PORTLAND – For Don Lindgren, anything that makes it harder for customers to get to his Rabelais bookstore on Middle Street is a problem.

But when that kind of problem crops up during the summer, “it’s really major.”

That’s what irritates Lindgren most about the replacement of a relatively short stretch of sidewalk that runs in front of his store and several others in the building at 78-88 Middle St. And the sidewalk is only the latest in a series of disruptions in the area.

Problems began last winter when construction started on the Hampton Inn hotel now nearing completion next door on Franklin Street.

After that work was under way, the street was ripped up in late spring to install new gas and water mains. And the work on the sidewalks has stretched well into July, knocking a big hole in Lindgren’s projected sales.

He estimates that sales for his store, which specializes in books on food and drink, were off 40 percent in May and June. He hasn’t yet calculated the impact on July.

But businesses along his stretch of Middle Street constantly struggle to get shoppers to head east across Franklin Street from the Old Port, he said. Having a torn-up road and construction equipment on the street probably turned off some potential customers.

A Portland official said the city isn’t to blame.

Spokeswoman Nicole Clegg said the gas main work was part of a larger replacement project throughout the Old Port earlier this year. The hotel, she said, will bring more potential customers into the area, and the decision to install a new brick sidewalk was part of an overall upgrade to match the work being done by the hotel’s developers.

Clegg said the city’s approval of the hotel included a requirement that brick sidewalks be installed around it. It made no sense to have brick sidewalks around the hotel and concrete around the rest of the block, so the city allocated money to continue the brick sidewalks and contracted with Opechee Construction, which is developing the hotel, to build them.

But last month, as Opechee was digging up the old concrete sidewalks, workers found several old basement windows at 78-88 Middle St. that had never been filled in. The building’s owner, Commercial Properties, asked for a brief delay to allow workers to fill in the openings, said Dan Catlin, the company’s chief executive officer.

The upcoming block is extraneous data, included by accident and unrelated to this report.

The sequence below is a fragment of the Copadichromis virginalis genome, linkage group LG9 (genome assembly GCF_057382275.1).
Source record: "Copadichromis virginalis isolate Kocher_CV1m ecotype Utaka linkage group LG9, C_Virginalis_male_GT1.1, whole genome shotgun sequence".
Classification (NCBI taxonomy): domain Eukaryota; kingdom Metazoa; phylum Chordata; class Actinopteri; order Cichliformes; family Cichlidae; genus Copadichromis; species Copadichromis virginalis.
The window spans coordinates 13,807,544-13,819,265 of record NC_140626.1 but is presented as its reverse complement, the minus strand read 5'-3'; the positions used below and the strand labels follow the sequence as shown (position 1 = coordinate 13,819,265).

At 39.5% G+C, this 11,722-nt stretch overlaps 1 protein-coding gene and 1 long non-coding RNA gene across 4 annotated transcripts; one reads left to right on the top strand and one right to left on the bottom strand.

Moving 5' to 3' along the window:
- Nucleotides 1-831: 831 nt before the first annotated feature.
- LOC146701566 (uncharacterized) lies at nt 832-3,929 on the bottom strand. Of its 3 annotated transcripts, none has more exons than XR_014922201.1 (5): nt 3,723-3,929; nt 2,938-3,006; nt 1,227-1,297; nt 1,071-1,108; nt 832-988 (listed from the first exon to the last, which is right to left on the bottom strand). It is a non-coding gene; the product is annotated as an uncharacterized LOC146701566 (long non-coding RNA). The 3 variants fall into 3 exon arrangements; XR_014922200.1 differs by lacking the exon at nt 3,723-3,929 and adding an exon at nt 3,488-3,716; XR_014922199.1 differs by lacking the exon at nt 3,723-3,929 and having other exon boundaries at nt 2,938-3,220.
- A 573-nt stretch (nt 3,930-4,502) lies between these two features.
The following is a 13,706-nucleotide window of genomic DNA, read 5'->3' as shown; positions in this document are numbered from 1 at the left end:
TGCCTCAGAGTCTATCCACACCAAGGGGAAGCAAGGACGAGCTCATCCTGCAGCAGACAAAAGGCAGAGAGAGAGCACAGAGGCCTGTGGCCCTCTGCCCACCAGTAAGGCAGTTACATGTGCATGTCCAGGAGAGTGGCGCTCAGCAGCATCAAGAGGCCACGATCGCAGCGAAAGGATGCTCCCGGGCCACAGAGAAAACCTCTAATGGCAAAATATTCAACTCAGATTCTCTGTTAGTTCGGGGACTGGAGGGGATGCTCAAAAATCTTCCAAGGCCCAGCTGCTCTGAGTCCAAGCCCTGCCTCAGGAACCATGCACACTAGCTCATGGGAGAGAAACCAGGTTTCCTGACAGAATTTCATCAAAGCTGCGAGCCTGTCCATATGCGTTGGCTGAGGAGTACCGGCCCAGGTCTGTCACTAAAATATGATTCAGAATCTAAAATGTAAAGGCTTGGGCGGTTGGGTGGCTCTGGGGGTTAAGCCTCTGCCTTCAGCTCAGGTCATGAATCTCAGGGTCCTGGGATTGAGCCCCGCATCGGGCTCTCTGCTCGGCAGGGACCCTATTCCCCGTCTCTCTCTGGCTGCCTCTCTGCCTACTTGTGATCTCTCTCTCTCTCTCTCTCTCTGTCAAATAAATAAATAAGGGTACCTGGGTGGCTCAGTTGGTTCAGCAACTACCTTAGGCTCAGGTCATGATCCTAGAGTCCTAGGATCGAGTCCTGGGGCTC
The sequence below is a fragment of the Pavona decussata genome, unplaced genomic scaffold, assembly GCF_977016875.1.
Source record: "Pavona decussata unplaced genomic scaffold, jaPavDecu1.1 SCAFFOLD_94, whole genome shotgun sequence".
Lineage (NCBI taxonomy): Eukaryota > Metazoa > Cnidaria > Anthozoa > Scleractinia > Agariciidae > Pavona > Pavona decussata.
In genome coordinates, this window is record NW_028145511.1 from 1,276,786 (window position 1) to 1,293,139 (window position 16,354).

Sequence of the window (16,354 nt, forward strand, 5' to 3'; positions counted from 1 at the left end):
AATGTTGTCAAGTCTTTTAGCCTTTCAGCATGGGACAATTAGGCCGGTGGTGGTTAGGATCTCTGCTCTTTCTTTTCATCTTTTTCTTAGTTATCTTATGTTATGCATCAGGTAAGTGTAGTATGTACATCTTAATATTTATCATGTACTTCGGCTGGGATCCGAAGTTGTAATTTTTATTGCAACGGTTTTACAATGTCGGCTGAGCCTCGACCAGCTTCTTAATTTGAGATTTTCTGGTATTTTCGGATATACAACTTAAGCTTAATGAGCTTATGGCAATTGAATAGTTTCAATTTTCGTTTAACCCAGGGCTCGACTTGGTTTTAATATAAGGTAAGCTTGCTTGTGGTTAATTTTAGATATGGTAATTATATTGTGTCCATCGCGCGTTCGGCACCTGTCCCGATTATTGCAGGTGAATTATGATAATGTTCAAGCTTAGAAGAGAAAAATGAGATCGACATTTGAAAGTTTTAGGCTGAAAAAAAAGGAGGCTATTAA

He said the work only took a couple of days and was completed three weeks ago.

“If they’re blaming it on us, we were in and out within two days,” Catlin said.

Tim Daigneault, Opechee’s project manager, said Catlin was told that project would throw off the sidewalk schedule and it would be a couple of weeks before crews could return and complete it. Daigneault said the brickwork will probably begin again either today or Monday and be done within a few days.

But Lindgren said he won’t be able to make up for his lost sales, and he and other business owners said communications could have, and should have, been better.

Mary Paine, owner of the Good Egg restaurant, said she got a regular flow of misinformation from the city, but she’s glad the project is wrapping up and happy the hotel project includes a granite stairway that Hampton Inn guests can use to walk up to her cafe.

Still, the delays and lack of information have “been ridiculous,” she said, noting that a handicapped customer recently had a difficult time getting into her restaurant because the sidewalk is currently well below the level of the curb and the steps leading into the Good Egg.

Next door at Dean’s Sweets, owner Dean Bingham said he understands his fellow store owners’ frustrations.

As an architect, however, Bingham said he also understands how delays can crop up and construction schedules slip.

“But that doesn’t mean I like it,” he said.

Staff Writer Edward D. Murphy can be contacted at 791-6465 or at:

[email protected]

 

This story was updated at 10:44 a.m. July 22 to correct the spelling of Don Lindgren’s first name.